Modelling in PD

Showing what good looks like

Hey πŸ‘‹

Hope you’re making the most of this bonus extra day in the year. To celebrate, we’re sticking on our theme of effective PD with a dip into modelling…

Big idea πŸ‰

One of the most potent ingredients of effective professional development (PD) is 'modelling'. But what it is and why?

Basically, a model is an example of an aspect of teaching that is (A) effective and (B) can be replicated by others. They can take a variety of guises, such as:

  • A live demo or video showing how to give instructions in a way that optimises cognitive load.

  • A case study illustrating how planning an exit ticket can help reliably prepare for the following lesson.

Models are powerful for individuals because what theory looks like in practice is not always obvious, and teaching is often too rich to describe in words alone. They also boost our motivation for improvement... when we see another teacher do it, our belief that we can do it takes a leap.

Models are also powerful for schools because they force us to 'codify' what good looks like, and in doing so, create a common language which we can use to better discuss teaching and improvement.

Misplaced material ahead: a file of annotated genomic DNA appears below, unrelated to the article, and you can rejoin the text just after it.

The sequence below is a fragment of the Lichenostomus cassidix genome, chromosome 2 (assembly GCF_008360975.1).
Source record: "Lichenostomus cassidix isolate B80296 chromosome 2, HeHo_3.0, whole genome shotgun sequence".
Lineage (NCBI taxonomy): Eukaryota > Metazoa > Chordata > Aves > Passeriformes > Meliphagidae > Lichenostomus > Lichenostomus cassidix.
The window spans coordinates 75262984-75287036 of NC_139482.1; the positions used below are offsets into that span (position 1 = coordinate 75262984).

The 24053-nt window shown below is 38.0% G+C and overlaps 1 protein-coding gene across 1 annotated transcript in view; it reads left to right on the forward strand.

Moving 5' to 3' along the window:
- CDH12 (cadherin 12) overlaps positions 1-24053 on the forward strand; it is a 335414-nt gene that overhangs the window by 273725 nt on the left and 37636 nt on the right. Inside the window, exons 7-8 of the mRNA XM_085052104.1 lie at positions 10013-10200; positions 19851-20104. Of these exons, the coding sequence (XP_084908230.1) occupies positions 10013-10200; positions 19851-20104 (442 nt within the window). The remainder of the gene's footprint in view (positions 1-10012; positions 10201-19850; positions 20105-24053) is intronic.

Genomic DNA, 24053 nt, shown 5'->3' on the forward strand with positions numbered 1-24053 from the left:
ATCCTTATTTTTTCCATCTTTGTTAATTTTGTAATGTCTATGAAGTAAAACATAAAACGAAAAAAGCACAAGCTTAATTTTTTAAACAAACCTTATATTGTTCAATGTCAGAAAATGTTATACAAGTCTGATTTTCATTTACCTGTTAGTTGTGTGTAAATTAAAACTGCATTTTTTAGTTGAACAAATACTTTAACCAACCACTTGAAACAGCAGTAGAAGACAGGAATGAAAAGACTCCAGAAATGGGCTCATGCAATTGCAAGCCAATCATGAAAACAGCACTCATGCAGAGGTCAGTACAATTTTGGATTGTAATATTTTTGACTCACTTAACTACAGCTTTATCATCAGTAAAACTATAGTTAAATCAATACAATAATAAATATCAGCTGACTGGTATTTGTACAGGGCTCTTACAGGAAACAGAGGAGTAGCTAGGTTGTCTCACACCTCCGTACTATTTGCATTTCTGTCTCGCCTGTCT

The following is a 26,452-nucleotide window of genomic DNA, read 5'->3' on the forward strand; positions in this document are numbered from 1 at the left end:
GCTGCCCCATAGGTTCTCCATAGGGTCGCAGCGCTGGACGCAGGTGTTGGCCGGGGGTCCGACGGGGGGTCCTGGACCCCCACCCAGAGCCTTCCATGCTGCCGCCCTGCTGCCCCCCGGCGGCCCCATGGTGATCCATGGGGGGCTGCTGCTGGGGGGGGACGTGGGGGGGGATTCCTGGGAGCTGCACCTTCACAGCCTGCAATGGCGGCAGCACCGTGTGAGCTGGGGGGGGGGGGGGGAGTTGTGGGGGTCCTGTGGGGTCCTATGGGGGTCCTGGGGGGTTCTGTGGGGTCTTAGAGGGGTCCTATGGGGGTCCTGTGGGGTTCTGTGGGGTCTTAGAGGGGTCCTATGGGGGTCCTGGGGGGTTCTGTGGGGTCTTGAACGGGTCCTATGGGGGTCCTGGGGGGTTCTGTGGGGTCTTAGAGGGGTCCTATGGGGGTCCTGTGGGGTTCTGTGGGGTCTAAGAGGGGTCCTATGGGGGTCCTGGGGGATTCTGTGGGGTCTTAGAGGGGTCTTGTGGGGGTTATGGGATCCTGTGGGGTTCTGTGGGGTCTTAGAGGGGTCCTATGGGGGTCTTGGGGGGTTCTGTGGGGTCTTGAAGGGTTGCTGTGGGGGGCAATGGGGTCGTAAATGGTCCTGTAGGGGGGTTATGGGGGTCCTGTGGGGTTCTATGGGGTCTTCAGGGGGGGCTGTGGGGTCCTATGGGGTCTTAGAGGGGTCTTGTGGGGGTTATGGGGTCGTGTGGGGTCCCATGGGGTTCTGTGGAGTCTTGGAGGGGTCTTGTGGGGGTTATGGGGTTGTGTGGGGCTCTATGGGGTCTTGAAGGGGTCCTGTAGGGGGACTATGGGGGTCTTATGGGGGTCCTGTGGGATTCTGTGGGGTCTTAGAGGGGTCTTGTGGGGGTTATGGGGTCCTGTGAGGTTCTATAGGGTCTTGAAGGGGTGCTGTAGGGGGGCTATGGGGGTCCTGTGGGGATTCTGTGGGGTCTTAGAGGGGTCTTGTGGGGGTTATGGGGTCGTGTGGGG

How can make the most of models in PD? 3 strategies help:

1/ Tell as well as show Clearly list out the features of the model that make it effective. Without this, teachers can end up attending to things that don't matter so much, and replicating such redundant features in their practice.

2/ Explain the why Learning is invisible which makes the cause and effect of the classroom not always obvious. When providing models, it's important to explain how they work. Without this, we put a ceiling on adaptive expertise.

3/ Provide multiple models A model is only one configuration of what effective looks like. When we provide multiple models, we help teachers discern the important features of an approach and mitigate against lethal mutations.

A common mistake when it comes to modelling is to try to focus on too much at once (which is why lesson observations aren’t always the most useful of learning experiences). Paradoxically, focussing on one small step at a time can typically help us to get there quicker.

Summary

  • A model is an example of an aspect of teaching that is effective and replicable.

  • They are important because teaching is often too rich to describe in words.

  • We can model well by listing the effective features, explaining the why, and providing multiple examples.

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Peps πŸ‘Š